Honored as Hawaii's state flower, the hibiscus is a widely known and much loved flowering plant that naturally thrives in tropical and sub-tropical climates. Hibiscus are naturally hardy outdoor plants in warm-weather areas such as south Florida, Hawaii, southern California and other locales where temperatures constantly remain above 50 degrees Fahrenheit. In other locations, hibiscus can be grown outdoors during the summer months with proper care.
Start your hibiscus in a container or in the ground in a partly shaded area to gradually expose it to the sun without too much strain. As it grows accustomed to direct sunlight, gradually move it to a mostly sunny location. Easing your new hibiscus into its sunny location provides the best care for the plant, especially for its glossy leaves which can become dry or burnt if exposed to full sun immediately. Experts note that the ideal sun conditions for hibiscus growth and flowering include two to four hours of direct sunlight with the rest of the time in partial shade.
Select containers that are at least as wide as they are deep, because the plant's fine feeder roots grow and spread out horizontally from the plant. Hibiscus need good drainage, so buy a container or planter with either bottom or side drainage holes.
Use light soil. A combination of 80 percent potting mix and 20 percent sand is commonly used for potted hibiscus. A thin layer of mulch can also be added to the top of the soil mixture to hold in moisture, especially during the hottest days of summer.
Water hibiscus regularly, especially during hot weather, but avoid providing too much water as the roots of the plant should not sit in water or extremely wet soil. Hibiscus leaves will droop when the plant is not getting enough water. A good rule of thumb when deciding on whether your hibiscus needs water is to stick your finger down into the soil around the plant to about a depth of one half an inch. If the soil is dry, the hibiscus should be given water.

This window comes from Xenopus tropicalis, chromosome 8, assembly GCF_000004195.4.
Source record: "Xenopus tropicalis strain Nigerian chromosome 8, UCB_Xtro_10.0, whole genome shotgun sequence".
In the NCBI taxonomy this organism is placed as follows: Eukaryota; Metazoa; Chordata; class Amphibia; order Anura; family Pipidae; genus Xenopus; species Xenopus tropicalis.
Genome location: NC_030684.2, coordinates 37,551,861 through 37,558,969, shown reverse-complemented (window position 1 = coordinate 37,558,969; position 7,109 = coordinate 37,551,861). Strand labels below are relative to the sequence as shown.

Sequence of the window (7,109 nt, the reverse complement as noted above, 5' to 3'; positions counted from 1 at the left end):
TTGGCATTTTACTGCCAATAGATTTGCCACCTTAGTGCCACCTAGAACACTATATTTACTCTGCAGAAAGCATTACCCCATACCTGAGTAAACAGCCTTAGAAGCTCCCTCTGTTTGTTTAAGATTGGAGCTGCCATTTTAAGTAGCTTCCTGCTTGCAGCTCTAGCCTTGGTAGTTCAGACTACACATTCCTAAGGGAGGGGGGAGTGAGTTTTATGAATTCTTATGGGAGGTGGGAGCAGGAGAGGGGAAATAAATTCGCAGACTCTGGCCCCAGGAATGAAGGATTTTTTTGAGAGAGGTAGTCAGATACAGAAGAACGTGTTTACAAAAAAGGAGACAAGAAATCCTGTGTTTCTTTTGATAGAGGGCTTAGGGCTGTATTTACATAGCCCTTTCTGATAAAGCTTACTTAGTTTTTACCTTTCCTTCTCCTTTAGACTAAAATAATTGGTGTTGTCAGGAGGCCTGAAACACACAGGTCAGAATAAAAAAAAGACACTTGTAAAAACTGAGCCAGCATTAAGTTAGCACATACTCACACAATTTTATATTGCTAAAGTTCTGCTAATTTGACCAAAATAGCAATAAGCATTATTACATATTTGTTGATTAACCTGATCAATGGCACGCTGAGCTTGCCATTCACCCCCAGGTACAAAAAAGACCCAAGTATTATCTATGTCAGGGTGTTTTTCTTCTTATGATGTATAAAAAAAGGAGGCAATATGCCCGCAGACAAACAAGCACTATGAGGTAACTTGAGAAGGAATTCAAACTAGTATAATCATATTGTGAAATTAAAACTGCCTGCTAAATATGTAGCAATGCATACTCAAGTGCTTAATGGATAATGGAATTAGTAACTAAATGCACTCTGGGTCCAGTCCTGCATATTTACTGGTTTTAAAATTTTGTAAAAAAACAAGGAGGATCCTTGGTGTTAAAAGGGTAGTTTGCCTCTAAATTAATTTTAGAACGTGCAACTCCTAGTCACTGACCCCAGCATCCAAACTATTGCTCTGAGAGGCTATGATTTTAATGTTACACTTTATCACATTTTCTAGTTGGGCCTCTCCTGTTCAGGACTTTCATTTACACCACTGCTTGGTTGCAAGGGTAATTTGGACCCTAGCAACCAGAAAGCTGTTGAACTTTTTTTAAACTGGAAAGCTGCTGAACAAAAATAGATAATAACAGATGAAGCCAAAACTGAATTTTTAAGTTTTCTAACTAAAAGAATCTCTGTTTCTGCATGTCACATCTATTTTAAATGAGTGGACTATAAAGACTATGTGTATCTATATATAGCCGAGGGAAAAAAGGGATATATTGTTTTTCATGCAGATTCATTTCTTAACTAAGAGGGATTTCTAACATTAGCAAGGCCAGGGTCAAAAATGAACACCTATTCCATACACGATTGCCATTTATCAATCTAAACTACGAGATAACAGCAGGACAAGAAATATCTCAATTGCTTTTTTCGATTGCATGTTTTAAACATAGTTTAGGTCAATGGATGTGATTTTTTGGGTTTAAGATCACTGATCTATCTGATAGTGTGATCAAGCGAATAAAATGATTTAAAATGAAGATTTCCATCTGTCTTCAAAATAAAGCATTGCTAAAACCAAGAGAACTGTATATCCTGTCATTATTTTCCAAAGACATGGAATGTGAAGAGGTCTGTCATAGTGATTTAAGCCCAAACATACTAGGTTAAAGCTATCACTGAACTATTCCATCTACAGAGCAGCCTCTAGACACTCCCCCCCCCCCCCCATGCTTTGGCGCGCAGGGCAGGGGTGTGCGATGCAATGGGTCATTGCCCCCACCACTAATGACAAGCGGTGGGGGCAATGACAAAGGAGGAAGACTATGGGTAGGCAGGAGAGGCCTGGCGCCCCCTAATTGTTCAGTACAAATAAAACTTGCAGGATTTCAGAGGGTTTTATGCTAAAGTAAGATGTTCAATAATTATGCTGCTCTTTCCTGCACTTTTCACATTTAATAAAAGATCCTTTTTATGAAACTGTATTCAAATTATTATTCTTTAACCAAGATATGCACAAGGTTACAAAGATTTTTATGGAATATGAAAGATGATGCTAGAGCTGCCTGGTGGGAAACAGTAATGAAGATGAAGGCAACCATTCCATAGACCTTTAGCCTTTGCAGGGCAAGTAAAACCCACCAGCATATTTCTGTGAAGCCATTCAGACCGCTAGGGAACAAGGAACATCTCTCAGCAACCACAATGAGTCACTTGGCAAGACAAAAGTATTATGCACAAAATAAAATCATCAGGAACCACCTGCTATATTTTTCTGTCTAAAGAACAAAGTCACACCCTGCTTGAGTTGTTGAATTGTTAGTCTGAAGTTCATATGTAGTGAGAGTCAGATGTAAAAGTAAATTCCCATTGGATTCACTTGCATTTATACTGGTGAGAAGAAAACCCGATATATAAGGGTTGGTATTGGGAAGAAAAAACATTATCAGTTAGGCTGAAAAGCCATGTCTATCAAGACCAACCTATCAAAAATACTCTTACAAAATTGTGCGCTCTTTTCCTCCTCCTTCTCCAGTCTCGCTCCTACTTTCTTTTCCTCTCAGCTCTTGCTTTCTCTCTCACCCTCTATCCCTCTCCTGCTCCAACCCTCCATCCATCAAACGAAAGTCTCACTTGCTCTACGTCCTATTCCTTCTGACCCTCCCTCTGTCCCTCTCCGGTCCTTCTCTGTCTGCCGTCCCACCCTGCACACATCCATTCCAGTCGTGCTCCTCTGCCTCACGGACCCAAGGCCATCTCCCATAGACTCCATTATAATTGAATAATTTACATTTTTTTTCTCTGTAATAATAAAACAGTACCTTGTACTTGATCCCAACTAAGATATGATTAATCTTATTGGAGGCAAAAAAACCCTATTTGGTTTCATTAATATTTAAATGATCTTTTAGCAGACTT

To produce big, beautiful flowers, hibiscus require regular fertilizing. A fertilizer high in potassium is best, and garden centers offer fertilizers specially made for hibiscus. Fertilize according to directions. Do not over fertilize, and always water your hibiscus after fertilizing so as not to burn the plant or its leaves.
Bring outdoor hibiscus indoors during the cooler seasons to survive. Hibiscus planted directly in the ground can be potted and brought in. As air temperatures begin to drop below 40 to 50 degrees F, it is best to move your hibiscus in to avoid stressing the plant. Indoors, the hibiscus should be kept in a warm, sunlit location until sustained warm weather permits it being moved back outdoors.